Rhinebeck 2014

Rhinebeck Acquisitions
(got to meet Heather Zoppetti, author of Everyday Lace!)

Rhinebeck 2014

Sister silliness ...

All kinds of critters at Rhinebeck! #rhinebeck #rhinebeck2014 #nysheepandwool
(Betsey)

Proof I Was There
(Me, wearing Meadow Road)

Beautiful foliage  ...

Rhinebeck 2014

Rhinebeck 2014

And so many sweaters!!! I didn't even try to photograph them. There wouldn't have been time for anything else.

Boots, bag, leaves #rhinebeck #rhinebeck2014 #nysheepandwool

That about sums up my first Rhinebeck experience. It was a blast!



Thursday, October 16, 2014

New Pattern: Meadow Road

Meadow Road, a long-sleeve women's pullover featuring pretty lace and twisted stitch details on front and back, is now available in my Ravelry, Etsy, and Craftsy pattern stores.

Meadow Road Pullover
Pattern: Meadow Road, by Bonnie Sennott
Yarn: Stitch Sprouts Yellowstone (80 percent wool, 20 percent silk) in the Bison colorway
Needles: US #5/3.75mm and US #3/3.25mm

Meadow Road—named after the road in Montague, Massachusetts, where the photos were taken—utilizes a mostly seamless construction. It's worked in the round on a long circular needle from the bottom up to the armholes; front and back are then worked flat and joined at the shoulders. Sleeves are worked in the round, top down, using short rows to shape the sleeve caps.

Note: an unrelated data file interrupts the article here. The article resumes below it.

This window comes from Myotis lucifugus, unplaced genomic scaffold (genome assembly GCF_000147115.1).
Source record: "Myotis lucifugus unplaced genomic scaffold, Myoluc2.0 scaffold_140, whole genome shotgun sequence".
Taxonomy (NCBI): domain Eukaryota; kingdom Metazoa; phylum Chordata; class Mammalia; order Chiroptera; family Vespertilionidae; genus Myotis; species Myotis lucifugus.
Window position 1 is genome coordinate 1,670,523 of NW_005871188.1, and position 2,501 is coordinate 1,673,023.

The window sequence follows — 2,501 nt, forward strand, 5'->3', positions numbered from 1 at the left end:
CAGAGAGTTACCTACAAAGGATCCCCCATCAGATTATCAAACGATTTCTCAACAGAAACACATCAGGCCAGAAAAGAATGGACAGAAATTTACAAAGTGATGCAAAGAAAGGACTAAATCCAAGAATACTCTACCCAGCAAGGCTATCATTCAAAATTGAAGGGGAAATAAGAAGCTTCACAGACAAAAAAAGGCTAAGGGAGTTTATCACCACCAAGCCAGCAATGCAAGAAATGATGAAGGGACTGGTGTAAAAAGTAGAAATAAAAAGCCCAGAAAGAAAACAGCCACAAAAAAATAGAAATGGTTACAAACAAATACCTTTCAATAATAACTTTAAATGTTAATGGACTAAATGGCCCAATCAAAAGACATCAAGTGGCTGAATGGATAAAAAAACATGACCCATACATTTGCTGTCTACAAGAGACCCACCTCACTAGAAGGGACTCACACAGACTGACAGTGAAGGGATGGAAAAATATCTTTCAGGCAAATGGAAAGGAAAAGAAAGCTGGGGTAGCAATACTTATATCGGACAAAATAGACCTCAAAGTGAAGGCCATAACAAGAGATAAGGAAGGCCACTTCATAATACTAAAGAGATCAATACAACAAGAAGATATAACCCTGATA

The sweater's A-line silhouette is designed to be attractive on a wide variety of figures; bust sizes range from 32.25 inches/82 cm to 51.75/131 cm. For a loose, comfortable fit as shown in the photos, choose a size with 4–5 inches/10–13 cm of positive ease at the bust. If you prefer a closer fit, choose a size with 2–3 inches/5–8 cm of ease. The sample was modeled with approximately 4.5 inches/11 cm of ease.

Meadow_Road_Back_3

Meadow_Road_Hem_1

I'm not a fan of crew necks—I find them uncomfortable to wear, and they're rarely attractive on me. So I gave Meadow Road the kind of neckline I like best: wider than a typical crew neck but not as wide as a boatneck. I finished the neckband with reverse stockinette, which rolls inward, creating a neat, clean edge. The same reverse stockinette edging is worked on the sleeve cuffs.

Meadow Road is one of those sweaters you can easily adjust to your body and your preferences. The length of the sleeves can be modified by working fewer rounds before the gathered cuff. The body can be lengthened or shortened as well, by working the lace chart more or fewer times after the hem. (Keep in mind that if you add length, you may need more yarn.)